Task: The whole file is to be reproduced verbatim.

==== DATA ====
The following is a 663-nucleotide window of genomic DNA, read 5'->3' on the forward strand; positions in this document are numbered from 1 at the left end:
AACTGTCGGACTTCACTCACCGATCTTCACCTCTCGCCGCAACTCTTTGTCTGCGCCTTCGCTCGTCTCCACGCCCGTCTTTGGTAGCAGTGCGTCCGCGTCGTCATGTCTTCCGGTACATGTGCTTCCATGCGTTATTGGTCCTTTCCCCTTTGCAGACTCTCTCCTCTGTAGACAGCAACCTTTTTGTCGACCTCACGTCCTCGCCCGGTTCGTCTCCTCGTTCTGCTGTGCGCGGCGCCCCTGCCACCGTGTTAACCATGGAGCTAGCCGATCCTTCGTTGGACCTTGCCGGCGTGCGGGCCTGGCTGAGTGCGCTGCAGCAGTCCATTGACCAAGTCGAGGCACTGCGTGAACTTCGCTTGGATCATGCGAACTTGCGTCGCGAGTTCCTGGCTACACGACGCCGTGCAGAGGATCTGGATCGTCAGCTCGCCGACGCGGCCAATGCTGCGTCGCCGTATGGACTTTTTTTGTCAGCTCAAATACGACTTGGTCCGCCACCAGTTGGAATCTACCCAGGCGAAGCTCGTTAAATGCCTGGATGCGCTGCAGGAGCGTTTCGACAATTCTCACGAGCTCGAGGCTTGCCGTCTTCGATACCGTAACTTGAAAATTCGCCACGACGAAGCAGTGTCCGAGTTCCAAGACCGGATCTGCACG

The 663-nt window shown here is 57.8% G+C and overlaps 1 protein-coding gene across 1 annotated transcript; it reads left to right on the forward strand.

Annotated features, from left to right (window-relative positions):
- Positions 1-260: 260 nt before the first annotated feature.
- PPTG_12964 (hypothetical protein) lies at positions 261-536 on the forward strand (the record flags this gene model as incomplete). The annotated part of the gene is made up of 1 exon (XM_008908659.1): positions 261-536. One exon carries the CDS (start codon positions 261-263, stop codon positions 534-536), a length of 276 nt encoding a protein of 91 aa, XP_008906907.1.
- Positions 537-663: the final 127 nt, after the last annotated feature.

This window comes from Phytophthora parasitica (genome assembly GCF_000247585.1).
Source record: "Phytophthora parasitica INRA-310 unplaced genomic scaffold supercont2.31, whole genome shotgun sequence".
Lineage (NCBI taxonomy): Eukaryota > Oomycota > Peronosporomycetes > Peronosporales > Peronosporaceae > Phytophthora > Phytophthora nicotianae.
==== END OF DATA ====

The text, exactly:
The following is a 663-nucleotide window of genomic DNA, read 5'->3' on the forward strand; positions in this document are numbered from 1 at the left end:
AACTGTCGGACTTCACTCACCGATCTTCACCTCTCGCCGCAACTCTTTGTCTGCGCCTTCGCTCGTCTCCACGCCCGTCTTTGGTAGCAGTGCGTCCGCGTCGTCATGTCTTCCGGTACATGTGCTTCCATGCGTTATTGGTCCTTTCCCCTTTGCAGACTCTCTCCTCTGTAGACAGCAACCTTTTTGTCGACCTCACGTCCTCGCCCGGTTCGTCTCCTCGTTCTGCTGTGCGCGGCGCCCCTGCCACCGTGTTAACCATGGAGCTAGCCGATCCTTCGTTGGACCTTGCCGGCGTGCGGGCCTGGCTGAGTGCGCTGCAGCAGTCCATTGACCAAGTCGAGGCACTGCGTGAACTTCGCTTGGATCATGCGAACTTGCGTCGCGAGTTCCTGGCTACACGACGCCGTGCAGAGGATCTGGATCGTCAGCTCGCCGACGCGGCCAATGCTGCGTCGCCGTATGGACTTTTTTTGTCAGCTCAAATACGACTTGGTCCGCCACCAGTTGGAATCTACCCAGGCGAAGCTCGTTAAATGCCTGGATGCGCTGCAGGAGCGTTTCGACAATTCTCACGAGCTCGAGGCTTGCCGTCTTCGATACCGTAACTTGAAAATTCGCCACGACGAAGCAGTGTCCGAGTTCCAAGACCGGATCTGCACG

The 663-nt window shown here is 57.8% G+C and overlaps 1 protein-coding gene across 1 annotated transcript; it reads left to right on the forward strand.

Annotated features, from left to right (window-relative positions):
- Positions 1-260: 260 nt before the first annotated feature.
- PPTG_12964 (hypothetical protein) lies at positions 261-536 on the forward strand (the record flags this gene model as incomplete). The annotated part of the gene is made up of 1 exon (XM_008908659.1): positions 261-536. One exon carries the CDS (start codon positions 261-263, stop codon positions 534-536), a length of 276 nt encoding a protein of 91 aa, XP_008906907.1.
- Positions 537-663: the final 127 nt, after the last annotated feature.

This window comes from Phytophthora parasitica (genome assembly GCF_000247585.1).
Source record: "Phytophthora parasitica INRA-310 unplaced genomic scaffold supercont2.31, whole genome shotgun sequence".
Lineage (NCBI taxonomy): Eukaryota > Oomycota > Peronosporomycetes > Peronosporales > Peronosporaceae > Phytophthora > Phytophthora nicotianae.